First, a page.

By Sharon Hirsch, President & CEO, Prevent Child Abuse North Carolina
In North Carolina and across our country, we care deeply about our children and want them to grow up healthy and ready for success. Yet, despite numerous research studies that clearly demonstrate the link between children’s early experiences and future health and life success, we aren’t doing enough in North Carolina to make sure all children grow up in safe, stable, nurturing environments. It’s essential to the child and to the community that we do more now.
We can no longer allow adults, particularly policymakers, to be unwilling to ask hard questions about policies, systems, and funding designed to support families. We know it’s essential that all children have safe, stable, nurturing relationships and environments throughout childhood because children’s experiences literally build the developing architecture of their maturing brains. Positive, nurturing experiences form a solid foundation for future healthy growth and development; while the toxic stress of adverse experiences, such as abuse and neglect, physically damages developing brain architecture resulting in long-term negative consequences for us all.
Children who experience child abuse and neglect are 59% more likely to be arrested as a juvenile, 28% more likely to be arrested as an adult, and 30% more likely to commit violent crimes. And, thanks to the Adverse Childhood Experiences (ACE) Study, we know that as adults, those who experienced child abuse are at greatest risk for developing chronic and fatal diseases such as lung cancer, heart disease, COPD, migraines, depression, and more. Where is the urgency to address this crisis that costs North Carolina $2 billion annually in public assistance, child welfare, mental health, health care, education, and lost productivity?
North Carolina is a state built on strong family values. We recognize that families are the foundation for successful communities and a key influence on a child’s ability to grow up to become a productive, contributing citizen. We’ve also identified conditions that, when present in families and communities, have been proven to prevent abuse and neglect and increase the health and well-being of children and families. These Protective Factors connect families to resources and support in the community that build resilience and allow them to parent effectively, even under stress.
All North Carolinians play a role in building a culture that supports families and creates safe, stable, nurturing relationships and environments for every child. How? Support the following investments in great childhoods:
- Make evidence-based parenting education programs available across North Carolina in a continuum from prenatal to college and make these programs mandatory for foster parents and parents who are at risk or substantiated for abuse and neglect.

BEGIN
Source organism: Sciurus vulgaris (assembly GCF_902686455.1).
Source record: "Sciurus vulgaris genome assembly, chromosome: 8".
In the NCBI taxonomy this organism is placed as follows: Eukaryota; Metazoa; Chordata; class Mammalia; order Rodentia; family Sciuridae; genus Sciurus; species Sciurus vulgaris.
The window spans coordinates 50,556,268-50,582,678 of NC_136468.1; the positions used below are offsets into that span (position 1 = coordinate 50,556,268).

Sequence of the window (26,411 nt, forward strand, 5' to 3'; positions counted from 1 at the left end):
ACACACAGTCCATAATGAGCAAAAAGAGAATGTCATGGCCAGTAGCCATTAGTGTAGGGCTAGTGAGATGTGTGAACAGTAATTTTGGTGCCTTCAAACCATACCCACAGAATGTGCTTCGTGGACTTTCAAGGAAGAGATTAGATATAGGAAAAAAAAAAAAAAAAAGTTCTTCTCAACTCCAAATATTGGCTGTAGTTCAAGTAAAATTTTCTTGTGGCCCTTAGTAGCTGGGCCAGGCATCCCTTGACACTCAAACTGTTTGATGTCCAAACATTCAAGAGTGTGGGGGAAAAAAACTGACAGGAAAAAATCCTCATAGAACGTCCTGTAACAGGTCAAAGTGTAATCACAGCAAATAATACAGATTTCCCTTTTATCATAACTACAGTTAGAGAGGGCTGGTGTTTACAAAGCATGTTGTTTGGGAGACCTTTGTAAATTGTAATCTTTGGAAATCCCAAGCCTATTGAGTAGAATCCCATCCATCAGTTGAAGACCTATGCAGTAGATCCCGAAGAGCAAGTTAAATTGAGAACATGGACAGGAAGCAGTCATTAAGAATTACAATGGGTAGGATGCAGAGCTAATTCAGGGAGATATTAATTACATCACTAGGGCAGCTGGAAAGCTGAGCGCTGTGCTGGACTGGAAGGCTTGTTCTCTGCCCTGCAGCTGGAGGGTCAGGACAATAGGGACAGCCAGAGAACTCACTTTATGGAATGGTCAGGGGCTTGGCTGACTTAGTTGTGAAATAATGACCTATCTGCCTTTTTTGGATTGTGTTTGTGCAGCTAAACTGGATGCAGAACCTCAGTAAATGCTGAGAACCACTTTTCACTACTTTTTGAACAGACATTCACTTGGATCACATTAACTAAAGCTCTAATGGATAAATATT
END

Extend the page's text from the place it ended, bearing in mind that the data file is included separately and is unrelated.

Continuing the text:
- Increase public awareness of ways to support families and children to prevent child maltreatment emphasizing the Protective Factors.
- Recommend that counties develop local child abuse prevention plans using the Protective Factors Framework.
- Encourage appointing authorities to appoint parents to boards to actively participate in decision making on policy related to child development and child abuse prevention, such as the Child Fatality Task Force, local Smart Start Board, public health board, and social services board.
- Recommend pediatricians screen children for Adverse Childhood Experiences (ACEs) and the Protective Factors.
- Support the development of a state plan to prevent child sexual abuse.
Preventing child abuse and neglect is something that we can all agree is important – no matter our political affiliation or whether we live in a rural community or a large city. It’s morally sound, fiscally smart, and good for our future health and prosperity. Let’s put our North Carolina values into practice and create a sense of urgency to protect all of our children. Let’s take steps to become a thriving, healthy, productive, and prosperous North Carolina. The cost is too high not to act. Our failure to prevent and treat childhood trauma means years of emotional, physical, and economic costs for individuals, families, and the state of North Carolina.
During the Short Session and fall elections let’s urge our legislative leaders and candidates to make it a priority to invest in children’s healthy development and growth. It’s essential.